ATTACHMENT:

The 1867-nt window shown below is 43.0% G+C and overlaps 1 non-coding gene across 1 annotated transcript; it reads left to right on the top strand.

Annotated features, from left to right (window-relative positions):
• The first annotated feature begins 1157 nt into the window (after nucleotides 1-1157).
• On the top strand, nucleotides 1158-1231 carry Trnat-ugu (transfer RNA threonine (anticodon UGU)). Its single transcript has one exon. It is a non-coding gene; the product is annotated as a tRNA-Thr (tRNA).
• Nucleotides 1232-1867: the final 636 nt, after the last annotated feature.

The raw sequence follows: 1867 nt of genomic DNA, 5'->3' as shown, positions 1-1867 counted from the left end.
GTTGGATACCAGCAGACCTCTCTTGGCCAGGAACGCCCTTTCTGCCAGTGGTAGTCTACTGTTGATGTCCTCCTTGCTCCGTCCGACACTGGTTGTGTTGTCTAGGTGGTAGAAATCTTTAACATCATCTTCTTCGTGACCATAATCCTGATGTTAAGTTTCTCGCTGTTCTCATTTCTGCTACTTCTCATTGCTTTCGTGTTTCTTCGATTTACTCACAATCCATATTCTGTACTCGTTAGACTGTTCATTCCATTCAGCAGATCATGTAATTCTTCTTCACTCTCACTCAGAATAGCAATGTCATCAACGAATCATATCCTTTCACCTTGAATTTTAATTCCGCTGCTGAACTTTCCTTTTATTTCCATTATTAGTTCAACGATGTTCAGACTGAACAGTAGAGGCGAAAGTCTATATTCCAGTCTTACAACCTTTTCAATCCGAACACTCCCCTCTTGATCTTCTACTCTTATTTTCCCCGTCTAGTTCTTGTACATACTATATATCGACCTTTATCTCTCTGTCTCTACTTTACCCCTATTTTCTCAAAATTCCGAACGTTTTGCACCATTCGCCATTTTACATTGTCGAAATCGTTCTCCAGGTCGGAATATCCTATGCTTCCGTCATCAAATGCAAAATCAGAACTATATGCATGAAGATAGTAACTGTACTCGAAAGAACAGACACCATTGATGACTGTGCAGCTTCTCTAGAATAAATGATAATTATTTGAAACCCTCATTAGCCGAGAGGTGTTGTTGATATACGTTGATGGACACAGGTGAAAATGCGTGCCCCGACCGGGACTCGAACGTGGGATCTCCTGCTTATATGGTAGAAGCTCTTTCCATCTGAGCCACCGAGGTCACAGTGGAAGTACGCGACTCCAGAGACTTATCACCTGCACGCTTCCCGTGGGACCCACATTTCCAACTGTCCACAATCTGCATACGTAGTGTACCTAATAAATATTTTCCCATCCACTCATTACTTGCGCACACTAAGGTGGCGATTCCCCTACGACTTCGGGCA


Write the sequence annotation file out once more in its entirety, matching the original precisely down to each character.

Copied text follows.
The 1867-nt window shown below is 43.0% G+C and overlaps 1 non-coding gene across 1 annotated transcript; it reads left to right on the top strand.

Annotated features, from left to right (window-relative positions):
• The first annotated feature begins 1157 nt into the window (after nucleotides 1-1157).
• On the top strand, nucleotides 1158-1231 carry Trnat-ugu (transfer RNA threonine (anticodon UGU)). Its single transcript has one exon. It is a non-coding gene; the product is annotated as a tRNA-Thr (tRNA).
• Nucleotides 1232-1867: the final 636 nt, after the last annotated feature.

The raw sequence follows: 1867 nt of genomic DNA, 5'->3' as shown, positions 1-1867 counted from the left end.
GTTGGATACCAGCAGACCTCTCTTGGCCAGGAACGCCCTTTCTGCCAGTGGTAGTCTACTGTTGATGTCCTCCTTGCTCCGTCCGACACTGGTTGTGTTGTCTAGGTGGTAGAAATCTTTAACATCATCTTCTTCGTGACCATAATCCTGATGTTAAGTTTCTCGCTGTTCTCATTTCTGCTACTTCTCATTGCTTTCGTGTTTCTTCGATTTACTCACAATCCATATTCTGTACTCGTTAGACTGTTCATTCCATTCAGCAGATCATGTAATTCTTCTTCACTCTCACTCAGAATAGCAATGTCATCAACGAATCATATCCTTTCACCTTGAATTTTAATTCCGCTGCTGAACTTTCCTTTTATTTCCATTATTAGTTCAACGATGTTCAGACTGAACAGTAGAGGCGAAAGTCTATATTCCAGTCTTACAACCTTTTCAATCCGAACACTCCCCTCTTGATCTTCTACTCTTATTTTCCCCGTCTAGTTCTTGTACATACTATATATCGACCTTTATCTCTCTGTCTCTACTTTACCCCTATTTTCTCAAAATTCCGAACGTTTTGCACCATTCGCCATTTTACATTGTCGAAATCGTTCTCCAGGTCGGAATATCCTATGCTTCCGTCATCAAATGCAAAATCAGAACTATATGCATGAAGATAGTAACTGTACTCGAAAGAACAGACACCATTGATGACTGTGCAGCTTCTCTAGAATAAATGATAATTATTTGAAACCCTCATTAGCCGAGAGGTGTTGTTGATATACGTTGATGGACACAGGTGAAAATGCGTGCCCCGACCGGGACTCGAACGTGGGATCTCCTGCTTATATGGTAGAAGCTCTTTCCATCTGAGCCACCGAGGTCACAGTGGAAGTACGCGACTCCAGAGACTTATCACCTGCACGCTTCCCGTGGGACCCACATTTCCAACTGTCCACAATCTGCATACGTAGTGTACCTAATAAATATTTTCCCATCCACTCATTACTTGCGCACACTAAGGTGGCGATTCCCCTACGACTTCGGGCA